Humanitarian and Youth Programs


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Religious Youth Service

Religious Youth Service Project Held in Washington DC

Washington DC, USA - A four-day Religious Youth Service program in the US capital opened on July 21, 2014 with orientation at The Washington Times. Mrs. Tomiko Duggan, director, and Mr. John Haydon, coordinator, explained the program to the 15 participants, who ranged in age from14 to 31. Most came from the East Coast, but one flew in from Georgia, a country bordering Russia.

Washington DC-2014-07-21~24-Religious Youth Service

After welcome remarks and a video about UPF activities, Mrs. Duggan explained the three pillars of the program, inter-faith education, developing personal leadership and peacemaking skills, and living for the sake of others. The students then all introduced themselves. From The Washington Times, the students then traveled to Gallaudet University in Washington DC, where they stayed for the four nights of the program. Gallaudet is a private university for the deaf and hard-of-hearing. The accommodations were very good and it was humbling for the students to be exposed to other students with hearing disabilities.

Interfaith education

The day of interfaith education was held at The Washington Times, with a focus on the mainline faiths of the world. By learning about other faiths, participants came to appreciate the values that religions share and recognized that cooperation among faith groups is the foundation for an ethical and healthy society. The day began with an interfaith candle lighting ceremony held to symbolize the unity of the participants. Fifteen candles were placed on a table on the stage. In an emotional ceremony, all the participants stood on the stage and one-by-one read a well-known peace-oriented quote and lit a candle.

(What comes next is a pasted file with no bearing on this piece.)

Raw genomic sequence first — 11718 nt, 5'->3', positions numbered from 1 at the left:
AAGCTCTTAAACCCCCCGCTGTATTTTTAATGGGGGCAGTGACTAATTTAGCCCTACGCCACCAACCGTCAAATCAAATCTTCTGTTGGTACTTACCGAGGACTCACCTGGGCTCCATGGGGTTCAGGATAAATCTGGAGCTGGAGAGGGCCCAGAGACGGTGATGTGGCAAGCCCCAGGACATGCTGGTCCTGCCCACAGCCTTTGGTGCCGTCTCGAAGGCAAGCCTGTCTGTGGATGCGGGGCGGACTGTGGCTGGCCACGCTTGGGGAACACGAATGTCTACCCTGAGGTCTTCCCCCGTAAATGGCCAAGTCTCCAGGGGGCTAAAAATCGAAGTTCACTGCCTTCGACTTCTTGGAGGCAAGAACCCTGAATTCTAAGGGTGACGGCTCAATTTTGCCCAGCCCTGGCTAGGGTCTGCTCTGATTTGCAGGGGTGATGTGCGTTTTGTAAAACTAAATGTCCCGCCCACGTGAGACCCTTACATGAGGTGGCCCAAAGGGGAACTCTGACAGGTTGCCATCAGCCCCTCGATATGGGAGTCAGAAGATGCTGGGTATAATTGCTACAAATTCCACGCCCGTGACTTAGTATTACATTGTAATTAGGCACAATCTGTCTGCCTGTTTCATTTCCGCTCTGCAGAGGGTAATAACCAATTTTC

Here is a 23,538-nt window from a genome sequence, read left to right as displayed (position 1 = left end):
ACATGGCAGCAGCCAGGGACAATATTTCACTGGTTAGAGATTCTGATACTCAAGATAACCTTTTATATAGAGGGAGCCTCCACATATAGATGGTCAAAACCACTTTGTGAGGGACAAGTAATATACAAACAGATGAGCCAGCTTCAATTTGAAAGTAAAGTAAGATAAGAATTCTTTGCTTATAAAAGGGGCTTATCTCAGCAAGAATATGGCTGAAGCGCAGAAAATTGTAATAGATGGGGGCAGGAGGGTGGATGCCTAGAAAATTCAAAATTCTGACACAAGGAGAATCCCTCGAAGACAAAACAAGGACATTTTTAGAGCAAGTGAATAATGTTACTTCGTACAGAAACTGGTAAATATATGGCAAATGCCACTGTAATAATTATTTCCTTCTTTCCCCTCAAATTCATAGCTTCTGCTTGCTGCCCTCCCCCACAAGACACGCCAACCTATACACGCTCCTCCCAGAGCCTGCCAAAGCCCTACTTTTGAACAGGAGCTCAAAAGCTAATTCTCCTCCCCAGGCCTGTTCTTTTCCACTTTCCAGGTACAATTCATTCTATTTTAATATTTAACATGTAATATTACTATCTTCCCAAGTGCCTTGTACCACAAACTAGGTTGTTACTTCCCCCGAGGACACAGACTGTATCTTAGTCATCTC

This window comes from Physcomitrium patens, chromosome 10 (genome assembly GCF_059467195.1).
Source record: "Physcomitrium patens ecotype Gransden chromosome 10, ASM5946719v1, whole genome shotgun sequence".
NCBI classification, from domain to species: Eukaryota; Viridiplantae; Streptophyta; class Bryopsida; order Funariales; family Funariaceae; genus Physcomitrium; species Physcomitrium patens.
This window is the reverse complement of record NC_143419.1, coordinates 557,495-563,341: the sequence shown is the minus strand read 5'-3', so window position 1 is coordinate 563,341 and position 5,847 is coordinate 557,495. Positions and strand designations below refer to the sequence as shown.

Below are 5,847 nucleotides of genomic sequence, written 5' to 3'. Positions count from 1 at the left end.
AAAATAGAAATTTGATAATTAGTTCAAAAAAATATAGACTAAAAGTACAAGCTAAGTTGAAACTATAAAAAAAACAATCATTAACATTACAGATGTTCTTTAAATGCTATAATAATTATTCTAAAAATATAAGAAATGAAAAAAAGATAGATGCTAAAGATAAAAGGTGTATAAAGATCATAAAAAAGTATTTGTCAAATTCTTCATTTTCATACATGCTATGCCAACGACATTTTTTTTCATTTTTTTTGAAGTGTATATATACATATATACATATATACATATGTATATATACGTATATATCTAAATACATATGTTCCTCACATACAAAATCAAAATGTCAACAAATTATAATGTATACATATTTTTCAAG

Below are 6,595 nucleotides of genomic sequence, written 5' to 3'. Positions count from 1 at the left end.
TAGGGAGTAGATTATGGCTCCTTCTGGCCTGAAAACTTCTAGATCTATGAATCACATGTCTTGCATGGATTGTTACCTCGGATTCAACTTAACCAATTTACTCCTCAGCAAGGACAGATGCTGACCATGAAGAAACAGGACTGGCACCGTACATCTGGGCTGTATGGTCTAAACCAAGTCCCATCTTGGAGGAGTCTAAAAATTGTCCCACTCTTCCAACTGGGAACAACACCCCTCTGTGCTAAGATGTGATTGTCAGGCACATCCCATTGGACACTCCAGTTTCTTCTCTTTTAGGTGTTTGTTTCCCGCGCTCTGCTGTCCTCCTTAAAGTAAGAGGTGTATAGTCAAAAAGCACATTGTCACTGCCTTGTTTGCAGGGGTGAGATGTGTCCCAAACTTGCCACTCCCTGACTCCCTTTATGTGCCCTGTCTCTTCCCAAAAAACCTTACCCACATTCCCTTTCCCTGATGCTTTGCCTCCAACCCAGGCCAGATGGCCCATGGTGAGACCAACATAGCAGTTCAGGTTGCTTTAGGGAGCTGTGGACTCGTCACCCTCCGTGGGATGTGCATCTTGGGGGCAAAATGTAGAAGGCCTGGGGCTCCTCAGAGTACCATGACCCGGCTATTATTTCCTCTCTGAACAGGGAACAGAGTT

The first session featured speakers from the three Abrahamic faiths. Mr. Gary Fellman, president of the Silver Spring Jewish Center Men’s Club, said “The fundamental principle of Judaism is,’ that which is hateful to yourself do not do to your neighbor.” Pastor Dant’e King of the Greater Mount Zion Church said “Love like Christ, live like him and lead like him.” Ms. Zainab Chaudry, manager of the Maryland Outreach Office of the Council on American-Islamic Relations, said “I got into inter-faith work to counter the view that Islam is a religion of violence. It is a religion of peace.”

The second session featured religions from the East. Mr. Amar Nath Gupta, head priest of the Hindu Capital Temple, said “Each and every human being must have brotherhood. Hinduism philosophy is to lead a peaceful life.” He also gave instruction on certain yoga positions. Ven. Maharagama Dhammasiri, a Buddhist, said “The knowledge of impermanence helps us stay calm…the more attached we are, the more we will suffer in the departure.”

Before lunch, Mr. Thomas McDevitt, chairman of The Washington Times, spoke about the paper’s four founding principles: family, faith, freedom and service, and challenged the participants to live meaningful lives and work in their community for positive change. “Ideas have consequences,” he said. The Washington Times challenges the “Blame America” mentality.